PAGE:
Theologians Start with Questions and Need Humility

Found this on Catholic Anarchy and thought it was a great quote for anyone involved in the study of theology. This is taken directly from the postPope Benedict: Theologians must be both radical and humble:

From Zenit.org:

“Universities, societies and humanity need questions and also answers,” the Holy Father affirmed [recently, when receiving in audience a delegation from the theology faculty of the University of Tuebingen]. “In places where they no longer ask questions, particularly those regarding essential issues that go beyond specializations, they also no longer receive answers.

“Only if we ask questions, and are radical with our questions, radical as theology has to be, going beyond specializations, only then can we find answers to these fundamental questions that affect all of us,” Benedict XVI said. “Before everything else, we have to ask questions.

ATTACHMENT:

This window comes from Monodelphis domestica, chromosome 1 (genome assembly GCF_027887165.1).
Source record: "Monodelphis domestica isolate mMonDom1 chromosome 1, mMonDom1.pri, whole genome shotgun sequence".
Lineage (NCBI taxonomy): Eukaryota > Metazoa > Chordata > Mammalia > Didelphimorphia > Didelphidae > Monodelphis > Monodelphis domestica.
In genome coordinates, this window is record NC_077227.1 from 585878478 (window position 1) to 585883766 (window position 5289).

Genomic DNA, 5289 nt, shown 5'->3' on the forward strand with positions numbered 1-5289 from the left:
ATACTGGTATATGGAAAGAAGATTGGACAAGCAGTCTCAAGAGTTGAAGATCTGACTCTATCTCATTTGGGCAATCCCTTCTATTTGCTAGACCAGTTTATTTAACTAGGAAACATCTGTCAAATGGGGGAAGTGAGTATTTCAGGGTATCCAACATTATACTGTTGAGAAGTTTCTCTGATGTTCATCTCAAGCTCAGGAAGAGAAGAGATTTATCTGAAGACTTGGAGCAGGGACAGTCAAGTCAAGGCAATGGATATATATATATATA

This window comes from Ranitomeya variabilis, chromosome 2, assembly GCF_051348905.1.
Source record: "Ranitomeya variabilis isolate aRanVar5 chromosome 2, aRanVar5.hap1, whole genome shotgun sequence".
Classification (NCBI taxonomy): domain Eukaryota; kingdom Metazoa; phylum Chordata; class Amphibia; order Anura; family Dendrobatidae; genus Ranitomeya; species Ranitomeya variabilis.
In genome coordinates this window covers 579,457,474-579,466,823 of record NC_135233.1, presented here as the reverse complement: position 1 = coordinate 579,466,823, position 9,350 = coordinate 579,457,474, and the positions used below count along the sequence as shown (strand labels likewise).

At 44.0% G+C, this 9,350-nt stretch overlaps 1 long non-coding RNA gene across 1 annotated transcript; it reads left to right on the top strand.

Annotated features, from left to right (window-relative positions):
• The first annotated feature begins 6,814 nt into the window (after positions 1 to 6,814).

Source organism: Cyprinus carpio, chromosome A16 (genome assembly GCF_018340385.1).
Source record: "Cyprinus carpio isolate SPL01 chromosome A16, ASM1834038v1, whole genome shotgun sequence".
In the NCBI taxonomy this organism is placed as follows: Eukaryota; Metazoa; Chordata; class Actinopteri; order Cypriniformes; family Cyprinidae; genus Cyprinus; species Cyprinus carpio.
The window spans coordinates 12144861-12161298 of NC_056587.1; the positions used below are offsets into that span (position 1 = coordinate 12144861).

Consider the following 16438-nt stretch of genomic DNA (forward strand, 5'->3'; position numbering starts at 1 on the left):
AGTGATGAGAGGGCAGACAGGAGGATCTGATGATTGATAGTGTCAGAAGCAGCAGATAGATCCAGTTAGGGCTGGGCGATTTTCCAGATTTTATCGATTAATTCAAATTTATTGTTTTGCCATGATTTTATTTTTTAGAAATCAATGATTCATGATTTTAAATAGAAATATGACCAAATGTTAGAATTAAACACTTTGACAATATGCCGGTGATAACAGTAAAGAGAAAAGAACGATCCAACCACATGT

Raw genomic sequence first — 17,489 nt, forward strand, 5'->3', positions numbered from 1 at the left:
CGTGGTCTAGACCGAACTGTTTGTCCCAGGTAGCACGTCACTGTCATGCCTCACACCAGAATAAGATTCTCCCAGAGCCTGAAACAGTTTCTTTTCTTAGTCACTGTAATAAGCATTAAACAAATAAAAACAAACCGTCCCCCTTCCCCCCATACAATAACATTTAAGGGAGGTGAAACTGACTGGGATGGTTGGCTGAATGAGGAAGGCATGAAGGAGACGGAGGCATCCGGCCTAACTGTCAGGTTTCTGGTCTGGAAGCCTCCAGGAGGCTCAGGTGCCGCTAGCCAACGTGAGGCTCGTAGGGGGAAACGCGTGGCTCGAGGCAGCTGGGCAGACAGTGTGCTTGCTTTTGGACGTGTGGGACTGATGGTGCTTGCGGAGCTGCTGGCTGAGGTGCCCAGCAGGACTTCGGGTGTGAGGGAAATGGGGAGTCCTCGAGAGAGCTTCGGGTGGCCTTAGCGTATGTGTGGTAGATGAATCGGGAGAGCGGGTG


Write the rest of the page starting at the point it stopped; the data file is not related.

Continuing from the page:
“But, in the case of theology, in addition to the courage to ask questions, it is also necessary to have the humility to listen to answers which the Christian faith gives us: the humility to perceive in these answers their reasonable character and to make them in this way, accessible to our times and to ourselves.

“In this way, not just the university is built up, but also, humanity itself is helped to live.”

Read the rest here.

It often seems like the humility part is the hardest to come by. For me I like being creative with questions, finding the ‘radical’ questions intrigue, I guess that’s why I am studying the stuff I am, but the humility part…well that’s not so easy.

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Wess

...is the William R. Roger Director of Friends Center and Quaker Studies at Guilford College in Greensboro, NC., PhD in Intercultural Studies from Fuller Theological Seminary, served as a "released minister" at Camas Friends Church, and father of three. He enjoys sketchnoting, sharing conversation over coffee with a friend, listening to vinyl and writing creative nonfiction.

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